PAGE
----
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Vegan baking is fun no matter how you look at it. Sure, it takes a little getting used to without reaching for eggs, milk, buttermilk, yogurt, cream, etc., but look at what all you can make! You can choose between grain and nut-based flours, use multiple fruits like avocado and bananas to add a buttery, creamy texture, use fruits like raisins, bananas, pureed dates, applesauce or apple butter, and even pumpkin place of sugar. And for the egg issue, most of us know that flax and chia can both be used in place of eggs quite easily. However, if you’ve ever attempted to make your own egg-free, completely vegan, goods, then you might have noticed your goods fell … well, a little flat. While they likely taste good, eating a sunken muffin or flat pancake just isn’t much fun.
Luckily, you’re not a terrible baker if all your cakes, muffins, and cookies don’t turn out right.
Here are five troubleshooting tips you can use when using chia (or flax) in place of eggs so your goods don’t fall flat. Try them all in your next recipe and see how things improve!
1. Use Chia Flour and Flax Meal in Place of Whole Seeds
Chia seeds will soak up just dandy, but in whole form, they weigh more than the flour does and can cause some sinkage to occur. You might also consider using chia flour in place of some of your flour. Try using half chia flour (which is simply milled chia you can make in the coffee grinder) in place of half your flour called for. If you’re using oats in place of flour, grind those too. The more ground your ingredients are like seeds, nuts, and grains, the lighter your muffins will be (and better they’ll hold together). Chia flour (milled chia) will also soak up liquid the same way chia seeds to do make chia “eggs”. If you’re using flax, choose flax meal in place of flax seeds. The great part is, you don’t need to let these soak before hand since they will soak up perfectly on their own during mixing.
2. Don’t Forget the Baking Soda!
Baking soda is a must for light, fluffy goods when you leave out the eggs. It can be easy to forget, but will help your baked goods rise. A good ratio is 1 tsp. of baking soda for every 1/2 cup flour (or flour alternative). The only time you don’t need baking soda is if you’re using a baking mix (which already has it included). You can also use double acting baking powder, which will rise once during baking and again halfway through for a larger effect. Depending on the recipe, they’ll work different. For instance, you might not want super fluffy cookies, but pancakes and muffins? Yes please!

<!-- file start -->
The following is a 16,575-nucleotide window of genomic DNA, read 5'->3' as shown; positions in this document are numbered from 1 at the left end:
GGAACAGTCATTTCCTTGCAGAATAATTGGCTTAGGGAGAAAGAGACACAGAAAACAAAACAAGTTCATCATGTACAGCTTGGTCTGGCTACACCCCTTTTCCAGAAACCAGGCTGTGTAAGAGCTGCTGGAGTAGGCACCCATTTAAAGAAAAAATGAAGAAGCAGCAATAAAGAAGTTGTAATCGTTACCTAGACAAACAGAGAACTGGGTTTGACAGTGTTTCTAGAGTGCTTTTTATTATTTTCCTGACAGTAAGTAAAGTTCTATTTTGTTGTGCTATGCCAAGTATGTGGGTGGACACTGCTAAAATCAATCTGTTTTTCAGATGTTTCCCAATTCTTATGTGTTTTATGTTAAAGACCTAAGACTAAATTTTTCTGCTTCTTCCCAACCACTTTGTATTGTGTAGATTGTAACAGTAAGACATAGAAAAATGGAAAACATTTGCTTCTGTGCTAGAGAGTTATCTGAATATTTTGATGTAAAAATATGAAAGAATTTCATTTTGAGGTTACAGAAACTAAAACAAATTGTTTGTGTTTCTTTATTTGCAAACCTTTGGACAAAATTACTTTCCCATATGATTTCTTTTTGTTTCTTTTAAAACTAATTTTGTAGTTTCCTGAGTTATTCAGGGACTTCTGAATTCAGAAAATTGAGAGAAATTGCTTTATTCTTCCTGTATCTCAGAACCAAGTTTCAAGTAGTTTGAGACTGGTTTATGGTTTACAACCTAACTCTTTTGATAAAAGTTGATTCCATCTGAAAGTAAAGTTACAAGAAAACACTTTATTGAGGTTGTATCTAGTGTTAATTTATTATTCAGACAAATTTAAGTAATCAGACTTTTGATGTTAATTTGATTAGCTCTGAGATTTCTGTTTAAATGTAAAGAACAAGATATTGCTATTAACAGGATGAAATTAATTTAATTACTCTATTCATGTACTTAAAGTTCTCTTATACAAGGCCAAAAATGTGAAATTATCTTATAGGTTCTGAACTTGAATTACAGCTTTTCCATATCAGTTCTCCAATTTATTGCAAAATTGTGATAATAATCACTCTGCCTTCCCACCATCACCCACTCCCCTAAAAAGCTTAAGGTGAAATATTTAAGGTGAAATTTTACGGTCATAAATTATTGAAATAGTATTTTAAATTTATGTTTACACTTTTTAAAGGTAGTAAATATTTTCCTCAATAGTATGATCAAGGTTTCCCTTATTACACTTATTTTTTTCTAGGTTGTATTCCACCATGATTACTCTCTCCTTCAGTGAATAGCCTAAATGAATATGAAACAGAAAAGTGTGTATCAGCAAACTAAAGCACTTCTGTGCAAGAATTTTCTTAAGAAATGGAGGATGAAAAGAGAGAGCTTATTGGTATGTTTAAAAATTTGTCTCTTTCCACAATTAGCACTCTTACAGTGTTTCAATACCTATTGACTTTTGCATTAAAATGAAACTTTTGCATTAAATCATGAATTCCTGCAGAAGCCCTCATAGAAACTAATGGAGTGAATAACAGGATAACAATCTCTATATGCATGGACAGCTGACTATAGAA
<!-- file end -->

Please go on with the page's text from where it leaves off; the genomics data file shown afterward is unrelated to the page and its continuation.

3. Be Mindful of Your Other Ingredients
Oats, bananas, pumpkin, nuts, and other seeds all make great baking options and are certainly a naturally healthy option. Just be mindful that these are also dense, rich in water and fiber, so they will naturally add some weight to your recipes. Try grinding oats and nuts as mentioned above, or at least grinding half of them, and implement lighter sweeteners like applesauce in place of bananas every once in awhile.
4. Whip it Up First
Air incorporates fluff for your recipes, so before you pour your batter into the baking pan, put the mixture in the blender and whip at a high speed for at least 30 seconds. Leave the small piece of the top of the blender off so there’s a circle of open air incorporating into the mix. The only time you don’t want to do this is with gluten-based flours (which would rise naturally on their own) since this would make them tough. You can also use a hand mixer if you prefer. Whipping is great for batters made of all natural ingredients like bananas, oats, applesauce, chia, flax, etc.
5. Use a Little Non-Dairy Milk to Help Leavening
Also be sure you use a non-dairy milk, not just because it’s dairy-free but also because it’s a natural source of sodium which can help baked goods rise. They’re also acidic and you need somewhat of an acidity to your recipes for them to rise properly. While you can use vinegar for this, or even cocoa powder, non-dairy milk will lend a creamy, light texture while also help leaven your goods. Be sure to see this guide to see which types of non-dairy milk work best for whatever recipe you’re using.
Flours that make light and fluffy crumbs include: coconut, brown rice, buckwheat, and quinoa flour, while oats, almond, and whole grain options are a bit denser. You can also try using flax meal in place of flour for a dense, yet super fluffy result that’s also grain-free. Be sure to try out these steps above and check out all our plant-based baking recipes. There are many takes and variations on some of everyone’s favorite recipes so get exploring, and see which one you’ll try first!
More resources to check out include: How to Use Flax and Chia to Replace Eggs in Baking, How to Use Coconut Flour, and get these 7 Tips for Gluten-Free Baking.
Lead Image Source: One Bowl Gluten-Free Chocolate Cherry Muffins